The aluminium frame of the flying array is a modification of the design detailed in Stevens (2003), scaled up 1.5 times to house the extra bulk of the HD video and Conductivity-Temperature-Depth (CTD) equipment. To make the frame neutrally buoyant, ballast tubes of high-strength plastic were attached to the top of the frame, and calibrated so that the frame was just positively buoyant with all equipment fitted, but without the drag chain. The frame is towed by a floating bridle attached at the two lower front corners and centrally on the upper front panel cross member. It was configured so that the array lifted up slightly as it was towed along. A short length of chain extending from the base of the array allows it to ‘‘fly’’ at a predetermined height above the sea bed; this chain is the only piece of the device making contact with the seabed. When the chain is partly on the bottom the array is neutrally buoyant. Changes in bottom topography result in less or more of the chain off the bottom; the array adjusts its height until equilibrium is again achieved.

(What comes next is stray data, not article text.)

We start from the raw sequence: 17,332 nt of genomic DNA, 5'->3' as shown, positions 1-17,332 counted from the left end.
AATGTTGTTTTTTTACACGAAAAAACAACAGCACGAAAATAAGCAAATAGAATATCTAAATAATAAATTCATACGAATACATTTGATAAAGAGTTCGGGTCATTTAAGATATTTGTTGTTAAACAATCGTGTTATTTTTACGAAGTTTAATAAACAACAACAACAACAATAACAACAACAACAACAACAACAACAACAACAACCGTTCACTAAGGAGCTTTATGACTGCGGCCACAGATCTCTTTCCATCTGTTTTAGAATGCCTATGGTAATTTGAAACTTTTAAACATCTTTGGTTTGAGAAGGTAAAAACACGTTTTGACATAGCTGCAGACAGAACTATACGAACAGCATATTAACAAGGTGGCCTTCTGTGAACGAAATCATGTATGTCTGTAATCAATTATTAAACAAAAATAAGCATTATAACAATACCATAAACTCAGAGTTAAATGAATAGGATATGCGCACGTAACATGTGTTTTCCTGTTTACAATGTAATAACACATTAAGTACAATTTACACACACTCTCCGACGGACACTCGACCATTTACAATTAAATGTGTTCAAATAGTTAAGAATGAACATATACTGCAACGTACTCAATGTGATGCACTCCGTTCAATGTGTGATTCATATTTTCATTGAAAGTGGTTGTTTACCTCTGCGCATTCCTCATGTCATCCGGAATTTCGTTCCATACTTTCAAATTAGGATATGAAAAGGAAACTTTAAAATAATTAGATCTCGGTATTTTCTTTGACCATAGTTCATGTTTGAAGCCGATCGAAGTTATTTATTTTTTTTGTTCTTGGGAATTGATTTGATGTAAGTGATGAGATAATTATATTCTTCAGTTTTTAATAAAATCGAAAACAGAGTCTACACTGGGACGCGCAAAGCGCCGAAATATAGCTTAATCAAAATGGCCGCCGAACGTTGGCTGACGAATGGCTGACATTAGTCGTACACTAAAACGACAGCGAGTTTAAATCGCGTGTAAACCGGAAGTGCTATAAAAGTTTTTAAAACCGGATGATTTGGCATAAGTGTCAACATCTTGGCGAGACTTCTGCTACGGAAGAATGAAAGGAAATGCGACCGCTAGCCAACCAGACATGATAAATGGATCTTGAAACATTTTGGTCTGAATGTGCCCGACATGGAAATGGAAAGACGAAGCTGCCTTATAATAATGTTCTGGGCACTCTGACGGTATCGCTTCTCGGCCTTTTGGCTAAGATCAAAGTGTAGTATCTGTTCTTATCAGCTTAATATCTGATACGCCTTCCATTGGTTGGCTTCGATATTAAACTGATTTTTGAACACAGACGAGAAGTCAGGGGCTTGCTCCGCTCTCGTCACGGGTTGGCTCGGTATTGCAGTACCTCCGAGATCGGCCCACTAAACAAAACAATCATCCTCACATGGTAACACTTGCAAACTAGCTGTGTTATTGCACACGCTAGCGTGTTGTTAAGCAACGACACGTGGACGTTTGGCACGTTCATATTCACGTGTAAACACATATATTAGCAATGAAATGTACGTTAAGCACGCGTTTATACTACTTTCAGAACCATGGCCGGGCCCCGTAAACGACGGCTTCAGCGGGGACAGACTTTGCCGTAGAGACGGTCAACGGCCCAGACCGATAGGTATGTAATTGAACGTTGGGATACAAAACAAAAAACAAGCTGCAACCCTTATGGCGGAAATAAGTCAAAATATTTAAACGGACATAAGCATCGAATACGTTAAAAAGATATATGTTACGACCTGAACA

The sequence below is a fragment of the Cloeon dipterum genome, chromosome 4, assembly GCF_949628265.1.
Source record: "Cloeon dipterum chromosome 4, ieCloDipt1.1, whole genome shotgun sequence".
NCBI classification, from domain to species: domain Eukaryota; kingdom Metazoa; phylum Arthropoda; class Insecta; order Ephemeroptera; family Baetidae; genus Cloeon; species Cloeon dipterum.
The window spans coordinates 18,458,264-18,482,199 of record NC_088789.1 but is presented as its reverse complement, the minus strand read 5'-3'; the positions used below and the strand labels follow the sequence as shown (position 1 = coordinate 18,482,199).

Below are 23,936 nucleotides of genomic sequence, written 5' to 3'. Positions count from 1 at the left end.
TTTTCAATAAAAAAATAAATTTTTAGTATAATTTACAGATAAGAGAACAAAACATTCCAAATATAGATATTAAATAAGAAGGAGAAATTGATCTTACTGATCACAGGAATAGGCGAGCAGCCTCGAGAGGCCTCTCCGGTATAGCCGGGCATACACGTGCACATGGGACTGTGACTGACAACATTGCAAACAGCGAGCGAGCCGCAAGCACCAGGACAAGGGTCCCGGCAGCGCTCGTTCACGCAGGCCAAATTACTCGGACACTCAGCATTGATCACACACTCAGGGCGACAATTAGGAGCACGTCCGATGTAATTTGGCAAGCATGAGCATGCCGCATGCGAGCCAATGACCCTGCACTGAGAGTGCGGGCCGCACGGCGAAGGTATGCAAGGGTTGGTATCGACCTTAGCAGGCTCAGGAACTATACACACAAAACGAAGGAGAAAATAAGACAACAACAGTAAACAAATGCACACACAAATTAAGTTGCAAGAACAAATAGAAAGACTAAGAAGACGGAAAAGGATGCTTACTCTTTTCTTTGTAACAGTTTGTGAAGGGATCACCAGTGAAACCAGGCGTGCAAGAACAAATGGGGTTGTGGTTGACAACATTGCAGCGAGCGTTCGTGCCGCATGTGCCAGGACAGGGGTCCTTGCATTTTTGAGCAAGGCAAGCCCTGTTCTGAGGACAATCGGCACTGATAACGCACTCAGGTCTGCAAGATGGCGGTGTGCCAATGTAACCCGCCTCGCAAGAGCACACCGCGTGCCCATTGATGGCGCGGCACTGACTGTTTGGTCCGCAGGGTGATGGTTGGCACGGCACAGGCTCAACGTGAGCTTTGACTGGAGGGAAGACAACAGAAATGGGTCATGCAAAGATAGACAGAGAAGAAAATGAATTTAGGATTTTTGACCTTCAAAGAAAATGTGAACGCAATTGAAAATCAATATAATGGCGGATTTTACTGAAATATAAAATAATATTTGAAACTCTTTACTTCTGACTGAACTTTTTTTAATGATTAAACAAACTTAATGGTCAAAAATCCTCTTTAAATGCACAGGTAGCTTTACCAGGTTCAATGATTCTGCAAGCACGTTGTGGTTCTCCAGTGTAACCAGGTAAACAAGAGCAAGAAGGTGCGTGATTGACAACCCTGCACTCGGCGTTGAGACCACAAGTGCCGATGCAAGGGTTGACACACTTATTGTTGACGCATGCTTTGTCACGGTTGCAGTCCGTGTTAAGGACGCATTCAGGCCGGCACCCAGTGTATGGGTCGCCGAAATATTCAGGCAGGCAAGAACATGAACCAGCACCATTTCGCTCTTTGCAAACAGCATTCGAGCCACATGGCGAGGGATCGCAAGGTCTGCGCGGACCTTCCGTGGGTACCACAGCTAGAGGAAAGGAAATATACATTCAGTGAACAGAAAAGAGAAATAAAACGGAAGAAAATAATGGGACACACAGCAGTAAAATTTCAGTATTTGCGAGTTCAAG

The desired height above the bottom can be adjusted by changing the weight of chain used, or the length of a lightweight rope attaching the chain to the array. This rope functions as a weak link, breaking if the chain snags on the sea bed to allow recovery of the array and avoid damage to the umbilical. The weight of chain used is dependent on the environmental conditions, especially current and wave surge. In fair conditions, such as Lyme Bay, an 8 mm stainless steel chain can be used (Length: 3.15 m, Width: 12 mm, Weight 10 kg); in more extreme, high-wave conditions, a shorter thicker chain is more suitable, the compromise being the slightly increased impact that sampling has on the sea bed. This is still, however, minimal compared with traditional equipment.
Learn more about the HD flying camera array (pdf).